This story is full of the most wonderful characters: Dame Eleonor, one of the trustees of the Orphanage is Mrs Proudie to the life and at first we find her dislikeable but, as with Mrs Proudie, we come to understand her better as she has a hidden sorrow in her life; Mr Pretorius, the organist with a chequered past who has been kicked out of the church, has bits of Obadiah Slope in his make up though he too has a hidden life and then there is Mr Dawlish, shabby, ash all down his clothese, egg stains on his tie, who is the Rev Quiverful to the life.
The Children of the Archbishop was written in 1951 and it has that immense readability that many of the Persephone published books of that period also display. When reading I found it enormously comfortable and enjoyable to read - words that should apply to a book but nowadays are attributes somewhat despised - and found it had echoes of Richmal Crompton and Dorothy Whipple who, of course, were contemporaries with Collins. The reader plunges in, is taken along on an irresistible wave of sheer pleasure and I, for one, found it almost impossible to put it down until I had finished.
This was the only Collins I had ever read but after finishing I went online and found that Bloomsbury have other titles of this author on their ebooks list. Having already begged for freebies to review my conscience smote me and I decided not to cadge again, but just to buy and I downloaded Anna, an Elizabeth von Arnim type book and a total contrast to Children, which I also enjoyed and which I will write about later.Bond Street Story which would make a wonderful TV series as it is set in a fictional department store (though with The Paradise and Mr Selfridge this has probably now been done to death). I then got hold of London Belongs to Me which I gather is regarded as his finest book and I finished that yesterday and will also review in due course.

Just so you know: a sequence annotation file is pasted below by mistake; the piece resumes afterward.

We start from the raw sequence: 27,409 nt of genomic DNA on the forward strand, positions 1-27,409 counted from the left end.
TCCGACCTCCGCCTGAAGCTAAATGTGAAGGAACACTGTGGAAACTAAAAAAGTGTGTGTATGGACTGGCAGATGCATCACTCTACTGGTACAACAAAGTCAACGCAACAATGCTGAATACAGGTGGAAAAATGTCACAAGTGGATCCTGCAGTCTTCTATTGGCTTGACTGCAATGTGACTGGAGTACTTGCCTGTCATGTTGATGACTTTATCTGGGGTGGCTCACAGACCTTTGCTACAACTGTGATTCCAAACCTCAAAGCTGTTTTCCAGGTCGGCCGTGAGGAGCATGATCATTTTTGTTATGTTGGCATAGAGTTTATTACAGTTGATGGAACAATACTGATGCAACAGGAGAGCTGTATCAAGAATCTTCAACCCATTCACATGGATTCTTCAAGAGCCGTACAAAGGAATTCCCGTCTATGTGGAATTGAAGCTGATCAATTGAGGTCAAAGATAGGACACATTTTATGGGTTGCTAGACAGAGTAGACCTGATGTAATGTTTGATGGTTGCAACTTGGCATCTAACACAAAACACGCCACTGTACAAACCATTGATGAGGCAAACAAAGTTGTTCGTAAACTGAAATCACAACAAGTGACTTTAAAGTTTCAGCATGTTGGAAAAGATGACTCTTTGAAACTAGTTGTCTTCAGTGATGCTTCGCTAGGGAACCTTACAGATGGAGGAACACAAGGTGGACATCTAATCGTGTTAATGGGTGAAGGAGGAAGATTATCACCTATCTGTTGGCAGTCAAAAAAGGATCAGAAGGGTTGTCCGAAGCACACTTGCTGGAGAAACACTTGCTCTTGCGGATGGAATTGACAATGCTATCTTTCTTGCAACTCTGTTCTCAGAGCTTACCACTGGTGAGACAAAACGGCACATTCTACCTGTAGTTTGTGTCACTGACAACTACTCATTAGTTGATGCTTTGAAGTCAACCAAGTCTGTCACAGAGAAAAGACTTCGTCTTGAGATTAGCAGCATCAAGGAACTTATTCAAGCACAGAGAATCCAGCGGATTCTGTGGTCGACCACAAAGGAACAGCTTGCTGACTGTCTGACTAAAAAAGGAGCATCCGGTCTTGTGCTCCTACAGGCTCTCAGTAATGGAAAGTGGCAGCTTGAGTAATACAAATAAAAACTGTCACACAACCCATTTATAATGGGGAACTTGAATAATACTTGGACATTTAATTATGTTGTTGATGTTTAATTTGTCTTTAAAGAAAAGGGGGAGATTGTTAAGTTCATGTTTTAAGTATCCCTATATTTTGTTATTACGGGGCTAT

It seems that Norman Collins, as well as writing over twenty successful books, worked for the BBC and was responsible for Dick Barton, Secret Agent, which I used to listen to and can even now remember the theme music. His success as director of radio programmes led to him being appointed Controller of the BBC Television Services. Goes without saying that he fell out with the Beeb when he was not given the promotion he deserved, and resigned. Nothing changes there it seems. However, he certainly got his revenge - he went off to form the company ATV as he felt that the BBC's monopoly of television should be broken. Collins became the deputy chairman of of ATV but, once again, did not get the top job. He came up against Lew Grade and anybody who remembers this redoubtable gentleman will understand why....
So once again I have rediscovered a book which I loved as a teenager and now love all over again and, what is more, discover more titles awaiting my attention. I have simply loved reading Children of the Archbishop again, this time with new eyes and with a knowledge of Trollope which I did not possess before and which enhanced my enjoyment even more, and I am looking forward to reading more of Norman Collins. I have learned my lesson however and will not be rushing through them but will take my time and savour them as there will be no more when I have read the lot. No binge reading. Yes, well we shall see.
Please do try this book or any others by this author and, if you do, let me know what you think as I would love to find others who have enjoyed Collins. Pretty sure there are lots of you out there...